Groups With Conditions: HAVING Clause

Sometimes you may want to specify a condition that applies to groups rather than to individual rows. For example, you might want a list of departments where the average departmental salary is above $30,000. To express such a query, the HAVING clause is used. This clause specifies which groups should be selected and is used in combination with the GROUP BY clause. The form of this clause is as follows:

     [GROUP BY  column-name1 [,column-name2] ...
     [HAVING    search-condition ]

Conditions in the HAVING clause are applied after groups are formed. The search condition of the HAVING clause examines the grouped rows and produces a row for each group where the search condition in the HAVING clause is true. The clause is similar to the WHERE clause, except the HAVING clause applies to groups.

Example: Which departments have an average salary above $30,000? Order the results by average salary, with highest average salary appearing first.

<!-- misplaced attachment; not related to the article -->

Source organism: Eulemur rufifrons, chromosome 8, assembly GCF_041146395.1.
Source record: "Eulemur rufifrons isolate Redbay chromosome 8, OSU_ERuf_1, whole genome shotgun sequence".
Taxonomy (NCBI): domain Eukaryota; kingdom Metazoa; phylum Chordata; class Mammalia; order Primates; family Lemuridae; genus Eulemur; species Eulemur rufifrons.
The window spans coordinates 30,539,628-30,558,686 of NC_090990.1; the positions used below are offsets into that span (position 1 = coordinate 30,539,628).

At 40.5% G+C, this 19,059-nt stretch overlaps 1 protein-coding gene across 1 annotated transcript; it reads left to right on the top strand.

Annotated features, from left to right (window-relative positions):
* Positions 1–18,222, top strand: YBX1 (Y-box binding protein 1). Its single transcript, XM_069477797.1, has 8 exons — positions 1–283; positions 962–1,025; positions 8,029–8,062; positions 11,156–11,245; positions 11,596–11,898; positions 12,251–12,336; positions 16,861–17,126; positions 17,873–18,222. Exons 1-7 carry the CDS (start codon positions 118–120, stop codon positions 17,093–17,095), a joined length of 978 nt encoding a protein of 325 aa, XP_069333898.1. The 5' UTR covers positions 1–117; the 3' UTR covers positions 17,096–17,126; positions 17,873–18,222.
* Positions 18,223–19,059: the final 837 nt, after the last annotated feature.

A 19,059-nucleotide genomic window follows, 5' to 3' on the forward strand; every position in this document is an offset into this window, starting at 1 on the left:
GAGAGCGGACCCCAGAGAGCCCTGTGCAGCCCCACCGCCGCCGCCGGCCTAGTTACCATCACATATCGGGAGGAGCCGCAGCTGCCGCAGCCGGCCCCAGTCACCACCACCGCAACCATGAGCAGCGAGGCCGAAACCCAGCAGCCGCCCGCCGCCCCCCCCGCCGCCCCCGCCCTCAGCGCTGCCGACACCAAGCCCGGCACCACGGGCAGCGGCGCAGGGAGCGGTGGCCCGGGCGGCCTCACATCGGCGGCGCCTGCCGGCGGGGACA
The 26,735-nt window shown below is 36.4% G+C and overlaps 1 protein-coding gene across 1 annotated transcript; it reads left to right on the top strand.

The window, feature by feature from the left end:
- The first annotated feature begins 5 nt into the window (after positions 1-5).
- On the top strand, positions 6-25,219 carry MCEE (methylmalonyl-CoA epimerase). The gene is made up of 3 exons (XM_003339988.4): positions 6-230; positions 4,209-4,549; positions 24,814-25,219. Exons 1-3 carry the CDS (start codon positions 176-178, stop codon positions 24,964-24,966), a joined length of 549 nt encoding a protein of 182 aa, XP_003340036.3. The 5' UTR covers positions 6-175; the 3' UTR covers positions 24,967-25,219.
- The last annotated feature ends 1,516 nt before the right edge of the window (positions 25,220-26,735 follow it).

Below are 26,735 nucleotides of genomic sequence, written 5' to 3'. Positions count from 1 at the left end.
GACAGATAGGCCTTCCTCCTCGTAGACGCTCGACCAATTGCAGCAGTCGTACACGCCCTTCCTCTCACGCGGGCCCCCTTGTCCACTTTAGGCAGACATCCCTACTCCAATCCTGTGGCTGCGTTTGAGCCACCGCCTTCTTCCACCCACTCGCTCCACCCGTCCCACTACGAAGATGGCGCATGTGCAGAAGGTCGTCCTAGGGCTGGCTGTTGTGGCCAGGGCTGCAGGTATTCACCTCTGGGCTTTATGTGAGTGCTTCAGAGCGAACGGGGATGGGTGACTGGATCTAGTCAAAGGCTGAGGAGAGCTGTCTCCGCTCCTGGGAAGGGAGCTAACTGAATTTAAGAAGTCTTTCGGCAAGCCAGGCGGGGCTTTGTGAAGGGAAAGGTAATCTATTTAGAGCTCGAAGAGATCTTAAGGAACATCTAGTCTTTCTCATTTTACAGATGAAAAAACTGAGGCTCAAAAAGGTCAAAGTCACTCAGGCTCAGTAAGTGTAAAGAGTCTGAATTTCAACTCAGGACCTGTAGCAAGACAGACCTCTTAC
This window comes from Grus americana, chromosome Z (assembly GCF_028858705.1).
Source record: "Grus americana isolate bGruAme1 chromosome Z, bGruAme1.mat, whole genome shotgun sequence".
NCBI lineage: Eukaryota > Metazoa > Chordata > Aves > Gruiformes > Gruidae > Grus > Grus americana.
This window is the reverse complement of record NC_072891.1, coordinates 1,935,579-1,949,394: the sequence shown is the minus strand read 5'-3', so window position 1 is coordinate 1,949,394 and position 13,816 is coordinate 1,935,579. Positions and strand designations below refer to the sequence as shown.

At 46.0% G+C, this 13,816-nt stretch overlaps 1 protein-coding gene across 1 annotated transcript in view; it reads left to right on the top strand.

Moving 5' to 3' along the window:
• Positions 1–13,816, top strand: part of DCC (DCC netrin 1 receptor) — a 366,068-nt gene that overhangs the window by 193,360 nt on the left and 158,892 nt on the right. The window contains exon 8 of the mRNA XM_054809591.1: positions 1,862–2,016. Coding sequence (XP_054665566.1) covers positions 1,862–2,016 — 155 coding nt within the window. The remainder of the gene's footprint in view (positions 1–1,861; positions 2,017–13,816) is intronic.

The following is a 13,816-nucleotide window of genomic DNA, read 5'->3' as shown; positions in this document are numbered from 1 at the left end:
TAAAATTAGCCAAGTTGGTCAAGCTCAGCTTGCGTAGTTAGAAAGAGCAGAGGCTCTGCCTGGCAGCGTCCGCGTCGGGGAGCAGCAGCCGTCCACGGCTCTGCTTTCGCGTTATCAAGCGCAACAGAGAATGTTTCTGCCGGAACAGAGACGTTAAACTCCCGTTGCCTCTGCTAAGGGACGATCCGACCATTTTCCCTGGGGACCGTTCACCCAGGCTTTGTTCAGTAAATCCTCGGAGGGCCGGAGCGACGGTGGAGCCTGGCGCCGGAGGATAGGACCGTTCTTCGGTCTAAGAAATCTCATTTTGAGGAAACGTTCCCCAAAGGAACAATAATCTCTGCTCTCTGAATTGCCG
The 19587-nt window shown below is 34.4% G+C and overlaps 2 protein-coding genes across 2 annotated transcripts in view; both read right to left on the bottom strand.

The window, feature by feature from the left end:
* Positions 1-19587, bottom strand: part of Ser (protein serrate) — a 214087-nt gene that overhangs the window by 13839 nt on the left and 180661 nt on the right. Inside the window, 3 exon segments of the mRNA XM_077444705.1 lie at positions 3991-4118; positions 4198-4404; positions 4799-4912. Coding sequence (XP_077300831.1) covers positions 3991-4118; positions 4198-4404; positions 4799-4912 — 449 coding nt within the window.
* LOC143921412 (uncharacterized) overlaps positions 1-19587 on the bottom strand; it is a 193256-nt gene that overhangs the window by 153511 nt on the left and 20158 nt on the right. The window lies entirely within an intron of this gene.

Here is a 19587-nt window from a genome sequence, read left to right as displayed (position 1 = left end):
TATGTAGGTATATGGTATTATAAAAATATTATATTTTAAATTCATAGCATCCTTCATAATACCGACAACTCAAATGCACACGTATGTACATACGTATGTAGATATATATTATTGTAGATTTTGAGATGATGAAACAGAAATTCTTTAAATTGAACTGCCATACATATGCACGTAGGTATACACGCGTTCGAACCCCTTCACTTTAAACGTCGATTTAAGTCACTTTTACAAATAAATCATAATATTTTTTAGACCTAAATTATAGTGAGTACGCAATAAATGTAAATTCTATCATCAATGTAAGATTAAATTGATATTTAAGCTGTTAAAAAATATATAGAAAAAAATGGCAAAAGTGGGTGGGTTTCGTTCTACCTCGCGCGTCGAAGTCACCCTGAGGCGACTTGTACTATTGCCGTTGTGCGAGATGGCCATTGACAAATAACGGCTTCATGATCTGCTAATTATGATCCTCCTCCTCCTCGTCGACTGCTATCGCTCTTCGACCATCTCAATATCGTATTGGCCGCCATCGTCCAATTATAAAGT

The statement:

     SELECT     DEPT, AVG(SALARY) AS AVG_SALARY
     FROM       EMPLOYEE
     GROUP BY   DEPT
     HAVING     AVG_SALARY > 30000
     ORDER BY   AVG_SALARY DESC ;

Syntax Notes:

  • When HAVING is used, it always follows a GROUP BY clause.

  • When referring to aggregate values in the HAVING and ORDER BY clauses of a GROUP BY you must assign an alternative name to the field, and use that in the HAVING and ORDER BY clauses.

The results are:

  DEPT      AVG_SALARY

  MGT       45000
  FIN       42000
  MKT       33500

In this query, the average salary for all departments is computed, but only the names of those departments having an average salary above 30,000 are displayed. Notice that Research and Development's average of 27,500 is not displayed, nor is the Library's average of $22,000.

The GROUP BY clause does not sort the results, thus the need for the ORDER BY clause. Finally, note that the ORDER BY clause must be placed after the GROUP BY and HAVING clauses.

This chapter has covered the computational capabilities of Texis. In the next chapter, you will learn how to develop more complex queries by using the join operation and the nesting of queries.


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